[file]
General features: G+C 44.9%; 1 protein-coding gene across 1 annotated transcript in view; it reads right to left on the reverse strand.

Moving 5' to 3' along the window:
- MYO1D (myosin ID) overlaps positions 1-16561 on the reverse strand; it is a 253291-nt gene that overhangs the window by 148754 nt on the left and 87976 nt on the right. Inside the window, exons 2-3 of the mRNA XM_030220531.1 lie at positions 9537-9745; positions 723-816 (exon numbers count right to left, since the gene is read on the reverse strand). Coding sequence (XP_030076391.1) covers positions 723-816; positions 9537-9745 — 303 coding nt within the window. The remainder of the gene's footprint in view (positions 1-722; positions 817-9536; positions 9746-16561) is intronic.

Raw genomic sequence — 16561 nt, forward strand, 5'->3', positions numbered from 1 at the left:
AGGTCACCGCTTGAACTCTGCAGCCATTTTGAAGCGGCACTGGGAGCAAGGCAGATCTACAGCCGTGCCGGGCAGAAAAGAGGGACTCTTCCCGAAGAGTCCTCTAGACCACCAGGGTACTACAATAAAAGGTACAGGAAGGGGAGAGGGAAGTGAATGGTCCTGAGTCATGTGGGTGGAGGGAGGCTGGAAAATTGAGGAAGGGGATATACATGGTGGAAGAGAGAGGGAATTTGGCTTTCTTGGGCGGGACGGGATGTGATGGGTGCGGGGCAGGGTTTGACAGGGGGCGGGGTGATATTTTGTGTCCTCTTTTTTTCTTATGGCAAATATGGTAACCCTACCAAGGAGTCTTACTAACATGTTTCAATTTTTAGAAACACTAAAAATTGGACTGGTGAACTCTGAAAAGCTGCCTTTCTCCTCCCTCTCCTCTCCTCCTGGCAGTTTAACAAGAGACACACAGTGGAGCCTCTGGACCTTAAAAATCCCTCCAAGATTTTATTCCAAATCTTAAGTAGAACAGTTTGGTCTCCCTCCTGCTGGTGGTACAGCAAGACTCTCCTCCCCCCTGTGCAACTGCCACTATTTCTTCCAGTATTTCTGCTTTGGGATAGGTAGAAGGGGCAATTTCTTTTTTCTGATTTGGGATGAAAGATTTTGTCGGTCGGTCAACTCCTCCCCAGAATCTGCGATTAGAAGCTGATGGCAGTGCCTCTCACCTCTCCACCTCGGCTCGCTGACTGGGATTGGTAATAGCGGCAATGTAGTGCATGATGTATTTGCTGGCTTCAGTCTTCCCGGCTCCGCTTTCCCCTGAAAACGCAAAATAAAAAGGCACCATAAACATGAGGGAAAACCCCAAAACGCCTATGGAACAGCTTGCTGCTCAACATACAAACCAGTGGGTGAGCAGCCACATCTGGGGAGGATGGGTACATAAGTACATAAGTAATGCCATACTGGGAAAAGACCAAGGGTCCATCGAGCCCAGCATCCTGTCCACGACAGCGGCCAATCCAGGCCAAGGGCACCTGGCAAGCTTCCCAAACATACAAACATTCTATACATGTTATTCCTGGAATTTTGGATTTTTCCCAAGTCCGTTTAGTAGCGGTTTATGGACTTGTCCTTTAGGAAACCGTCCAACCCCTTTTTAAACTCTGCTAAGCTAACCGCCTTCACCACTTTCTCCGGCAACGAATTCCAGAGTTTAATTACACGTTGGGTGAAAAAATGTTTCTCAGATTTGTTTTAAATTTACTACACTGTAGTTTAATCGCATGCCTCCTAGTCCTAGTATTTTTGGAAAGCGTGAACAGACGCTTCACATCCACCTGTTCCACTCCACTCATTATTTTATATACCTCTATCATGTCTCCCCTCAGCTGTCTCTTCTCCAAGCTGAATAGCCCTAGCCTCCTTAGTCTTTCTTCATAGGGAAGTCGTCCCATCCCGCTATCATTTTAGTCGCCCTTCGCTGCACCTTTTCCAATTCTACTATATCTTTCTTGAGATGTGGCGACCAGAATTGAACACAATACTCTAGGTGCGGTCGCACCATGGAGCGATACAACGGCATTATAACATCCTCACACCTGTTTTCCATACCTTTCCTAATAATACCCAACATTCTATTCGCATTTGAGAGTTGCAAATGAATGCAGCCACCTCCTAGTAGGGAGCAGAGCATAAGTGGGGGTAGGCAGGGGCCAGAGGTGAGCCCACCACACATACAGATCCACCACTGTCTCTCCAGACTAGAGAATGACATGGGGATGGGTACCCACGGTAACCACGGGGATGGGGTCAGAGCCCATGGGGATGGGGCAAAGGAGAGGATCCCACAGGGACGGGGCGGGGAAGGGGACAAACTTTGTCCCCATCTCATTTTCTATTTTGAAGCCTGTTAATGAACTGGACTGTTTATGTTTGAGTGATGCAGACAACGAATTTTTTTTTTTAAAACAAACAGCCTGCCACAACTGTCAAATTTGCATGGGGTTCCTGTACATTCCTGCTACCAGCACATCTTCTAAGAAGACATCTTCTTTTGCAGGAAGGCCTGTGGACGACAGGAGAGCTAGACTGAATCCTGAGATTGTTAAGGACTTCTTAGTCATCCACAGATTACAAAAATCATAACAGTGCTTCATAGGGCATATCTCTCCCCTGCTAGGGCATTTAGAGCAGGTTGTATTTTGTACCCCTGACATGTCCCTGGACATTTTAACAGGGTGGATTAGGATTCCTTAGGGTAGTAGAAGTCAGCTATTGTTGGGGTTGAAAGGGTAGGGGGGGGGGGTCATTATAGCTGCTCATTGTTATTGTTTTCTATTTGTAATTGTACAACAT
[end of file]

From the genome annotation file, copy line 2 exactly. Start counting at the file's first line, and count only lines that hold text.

Moving 5' to 3' along the window: